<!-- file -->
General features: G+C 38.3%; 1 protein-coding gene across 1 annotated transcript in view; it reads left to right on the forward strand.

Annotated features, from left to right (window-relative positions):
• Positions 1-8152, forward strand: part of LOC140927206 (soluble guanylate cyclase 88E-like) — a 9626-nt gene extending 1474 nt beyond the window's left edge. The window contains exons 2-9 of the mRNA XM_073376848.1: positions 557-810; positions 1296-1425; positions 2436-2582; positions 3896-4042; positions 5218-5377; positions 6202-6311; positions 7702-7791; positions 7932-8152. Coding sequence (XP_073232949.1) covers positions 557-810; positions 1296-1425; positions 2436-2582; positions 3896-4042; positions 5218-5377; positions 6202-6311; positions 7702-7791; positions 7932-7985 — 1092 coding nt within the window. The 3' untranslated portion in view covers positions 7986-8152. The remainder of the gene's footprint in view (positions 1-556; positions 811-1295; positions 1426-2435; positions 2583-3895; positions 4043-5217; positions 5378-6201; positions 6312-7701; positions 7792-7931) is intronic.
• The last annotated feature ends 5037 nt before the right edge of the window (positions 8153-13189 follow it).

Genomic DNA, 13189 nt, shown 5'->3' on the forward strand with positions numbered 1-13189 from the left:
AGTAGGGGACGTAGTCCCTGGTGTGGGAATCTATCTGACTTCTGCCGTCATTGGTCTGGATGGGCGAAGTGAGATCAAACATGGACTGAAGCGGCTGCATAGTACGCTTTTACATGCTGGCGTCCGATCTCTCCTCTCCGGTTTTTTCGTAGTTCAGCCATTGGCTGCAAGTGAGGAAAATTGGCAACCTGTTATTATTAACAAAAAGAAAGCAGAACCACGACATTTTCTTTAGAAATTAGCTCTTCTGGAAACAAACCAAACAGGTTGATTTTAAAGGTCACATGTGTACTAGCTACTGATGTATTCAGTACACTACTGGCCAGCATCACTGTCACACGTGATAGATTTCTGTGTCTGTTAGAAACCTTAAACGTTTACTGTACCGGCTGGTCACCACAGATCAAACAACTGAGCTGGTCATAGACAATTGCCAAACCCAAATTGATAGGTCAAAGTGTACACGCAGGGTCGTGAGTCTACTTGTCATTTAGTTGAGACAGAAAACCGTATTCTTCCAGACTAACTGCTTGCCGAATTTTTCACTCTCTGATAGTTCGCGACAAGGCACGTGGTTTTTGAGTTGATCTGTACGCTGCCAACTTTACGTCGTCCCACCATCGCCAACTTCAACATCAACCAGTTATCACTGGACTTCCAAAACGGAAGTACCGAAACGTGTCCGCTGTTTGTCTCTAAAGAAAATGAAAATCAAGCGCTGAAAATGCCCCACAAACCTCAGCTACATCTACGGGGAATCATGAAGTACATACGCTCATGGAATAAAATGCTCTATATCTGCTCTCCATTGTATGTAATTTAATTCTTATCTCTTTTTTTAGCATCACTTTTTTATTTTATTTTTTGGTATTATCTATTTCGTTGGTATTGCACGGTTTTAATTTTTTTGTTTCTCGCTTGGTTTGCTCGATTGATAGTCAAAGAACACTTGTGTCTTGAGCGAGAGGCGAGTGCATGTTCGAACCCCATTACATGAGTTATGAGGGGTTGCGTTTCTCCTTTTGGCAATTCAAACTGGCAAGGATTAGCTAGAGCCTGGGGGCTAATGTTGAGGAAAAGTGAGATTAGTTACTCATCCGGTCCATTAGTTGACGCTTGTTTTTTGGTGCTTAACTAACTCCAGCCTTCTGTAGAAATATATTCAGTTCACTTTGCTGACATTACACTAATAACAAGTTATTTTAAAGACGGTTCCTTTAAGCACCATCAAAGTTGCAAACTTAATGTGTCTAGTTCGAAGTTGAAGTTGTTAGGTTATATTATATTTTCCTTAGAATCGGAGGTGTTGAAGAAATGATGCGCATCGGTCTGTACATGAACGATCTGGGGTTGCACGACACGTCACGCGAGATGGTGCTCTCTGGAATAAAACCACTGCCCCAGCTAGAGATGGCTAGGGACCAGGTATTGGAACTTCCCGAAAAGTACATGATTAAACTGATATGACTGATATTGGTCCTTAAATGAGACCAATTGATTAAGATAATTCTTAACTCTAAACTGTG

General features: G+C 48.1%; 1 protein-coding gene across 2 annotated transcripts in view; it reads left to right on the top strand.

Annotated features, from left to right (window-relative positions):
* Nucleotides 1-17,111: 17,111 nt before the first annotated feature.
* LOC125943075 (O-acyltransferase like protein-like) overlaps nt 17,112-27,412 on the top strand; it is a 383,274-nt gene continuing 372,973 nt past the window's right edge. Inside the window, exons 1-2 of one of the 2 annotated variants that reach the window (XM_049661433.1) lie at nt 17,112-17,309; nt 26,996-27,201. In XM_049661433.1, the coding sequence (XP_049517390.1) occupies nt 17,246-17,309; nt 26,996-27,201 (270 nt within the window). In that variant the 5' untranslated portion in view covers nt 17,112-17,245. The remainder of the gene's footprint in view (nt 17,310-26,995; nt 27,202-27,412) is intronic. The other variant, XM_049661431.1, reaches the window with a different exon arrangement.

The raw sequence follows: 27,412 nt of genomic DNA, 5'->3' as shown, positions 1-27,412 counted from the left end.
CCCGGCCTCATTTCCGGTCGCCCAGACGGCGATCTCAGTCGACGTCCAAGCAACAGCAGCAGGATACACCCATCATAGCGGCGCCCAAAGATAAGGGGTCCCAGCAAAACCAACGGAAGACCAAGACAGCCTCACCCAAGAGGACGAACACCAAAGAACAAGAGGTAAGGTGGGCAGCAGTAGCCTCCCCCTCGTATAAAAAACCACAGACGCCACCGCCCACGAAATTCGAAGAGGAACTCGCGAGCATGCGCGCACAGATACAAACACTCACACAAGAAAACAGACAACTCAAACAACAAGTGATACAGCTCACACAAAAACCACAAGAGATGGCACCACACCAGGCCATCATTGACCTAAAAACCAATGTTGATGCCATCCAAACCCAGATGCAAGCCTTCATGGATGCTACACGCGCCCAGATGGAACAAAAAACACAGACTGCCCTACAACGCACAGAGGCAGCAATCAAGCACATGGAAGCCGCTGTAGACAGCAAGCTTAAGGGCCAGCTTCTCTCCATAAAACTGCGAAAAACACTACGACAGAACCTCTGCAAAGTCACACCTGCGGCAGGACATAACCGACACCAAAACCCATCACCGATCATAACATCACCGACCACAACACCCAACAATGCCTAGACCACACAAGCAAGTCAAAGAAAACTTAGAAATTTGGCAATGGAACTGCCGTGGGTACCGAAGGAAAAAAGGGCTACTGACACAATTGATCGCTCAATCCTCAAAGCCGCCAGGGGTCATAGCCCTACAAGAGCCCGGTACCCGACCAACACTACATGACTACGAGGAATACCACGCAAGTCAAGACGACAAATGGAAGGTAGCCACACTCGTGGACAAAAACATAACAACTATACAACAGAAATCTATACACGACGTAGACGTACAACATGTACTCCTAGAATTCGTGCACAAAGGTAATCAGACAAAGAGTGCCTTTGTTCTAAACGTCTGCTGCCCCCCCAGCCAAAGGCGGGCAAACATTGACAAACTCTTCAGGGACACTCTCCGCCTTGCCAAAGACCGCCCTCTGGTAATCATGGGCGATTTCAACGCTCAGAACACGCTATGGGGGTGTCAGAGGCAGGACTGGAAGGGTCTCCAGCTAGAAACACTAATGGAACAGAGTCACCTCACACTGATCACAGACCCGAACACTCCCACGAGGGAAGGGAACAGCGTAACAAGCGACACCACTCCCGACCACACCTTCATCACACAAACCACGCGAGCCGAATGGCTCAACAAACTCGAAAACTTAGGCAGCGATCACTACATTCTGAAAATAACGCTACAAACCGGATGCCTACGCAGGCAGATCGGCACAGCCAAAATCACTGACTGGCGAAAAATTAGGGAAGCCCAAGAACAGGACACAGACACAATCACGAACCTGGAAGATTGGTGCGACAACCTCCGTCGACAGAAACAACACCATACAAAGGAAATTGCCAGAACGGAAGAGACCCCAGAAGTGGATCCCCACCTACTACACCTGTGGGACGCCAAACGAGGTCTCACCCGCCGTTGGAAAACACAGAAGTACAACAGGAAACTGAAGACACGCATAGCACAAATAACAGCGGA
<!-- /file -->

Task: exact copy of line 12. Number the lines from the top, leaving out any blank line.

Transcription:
CCCGGCCTCATTTCCGGTCGCCCAGACGGCGATCTCAGTCGACGTCCAAGCAACAGCAGCAGGATACACCCATCATAGCGGCGCCCAAAGATAAGGGGTCCCAGCAAAACCAACGGAAGACCAAGACAGCCTCACCCAAGAGGACGAACACCAAAGAACAAGAGGTAAGGTGGGCAGCAGTAGCCTCCCCCTCGTATAAAAAACCACAGACGCCACCGCCCACGAAATTCGAAGAGGAACTCGCGAGCATGCGCGCACAGATACAAACACTCACACAAGAAAACAGACAACTCAAACAACAAGTGATACAGCTCACACAAAAACCACAAGAGATGGCACCACACCAGGCCATCATTGACCTAAAAACCAATGTTGATGCCATCCAAACCCAGATGCAAGCCTTCATGGATGCTACACGCGCCCAGATGGAACAAAAAACACAGACTGCCCTACAACGCACAGAGGCAGCAATCAAGCACATGGAAGCCGCTGTAGACAGCAAGCTTAAGGGCCAGCTTCTCTCCATAAAACTGCGAAAAACACTACGACAGAACCTCTGCAAAGTCACACCTGCGGCAGGACATAACCGACACCAAAACCCATCACCGATCATAACATCACCGACCACAACACCCAACAATGCCTAGACCACACAAGCAAGTCAAAGAAAACTTAGAAATTTGGCAATGGAACTGCCGTGGGTACCGAAGGAAAAAAGGGCTACTGACACAATTGATCGCTCAATCCTCAAAGCCGCCAGGGGTCATAGCCCTACAAGAGCCCGGTACCCGACCAACACTACATGACTACGAGGAATACCACGCAAGTCAAGACGACAAATGGAAGGTAGCCACACTCGTGGACAAAAACATAACAACTATACAACAGAAATCTATACACGACGTAGACGTACAACATGTACTCCTAGAATTCGTGCACAAAGGTAATCAGACAAAGAGTGCCTTTGTTCTAAACGTCTGCTGCCCCCCCAGCCAAAGGCGGGCAAACATTGACAAACTCTTCAGGGACACTCTCCGCCTTGCCAAAGACCGCCCTCTGGTAATCATGGGCGATTTCAACGCTCAGAACACGCTATGGGGGTGTCAGAGGCAGGACTGGAAGGGTCTCCAGCTAGAAACACTAATGGAACAGAGTCACCTCACACTGATCACAGACCCGAACACTCCCACGAGGGAAGGGAACAGCGTAACAAGCGACACCACTCCCGACCACACCTTCATCACACAAACCACGCGAGCCGAATGGCTCAACAAACTCGAAAACTTAGGCAGCGATCACTACATTCTGAAAATAACGCTACAAACCGGATGCCTACGCAGGCAGATCGGCACAGCCAAAATCACTGACTGGCGAAAAATTAGGGAAGCCCAAGAACAGGACACAGACACAATCACGAACCTGGAAGATTGGTGCGACAACCTCCGTCGACAGAAACAACACCATACAAAGGAAATTGCCAGAACGGAAGAGACCCCAGAAGTGGATCCCCACCTACTACACCTGTGGGACGCCAAACGAGGTCTCACCCGCCGTTGGAAAACACAGAAGTACAACAGGAAACTGAAGACACGCATAGCACAAATAACAGCGGA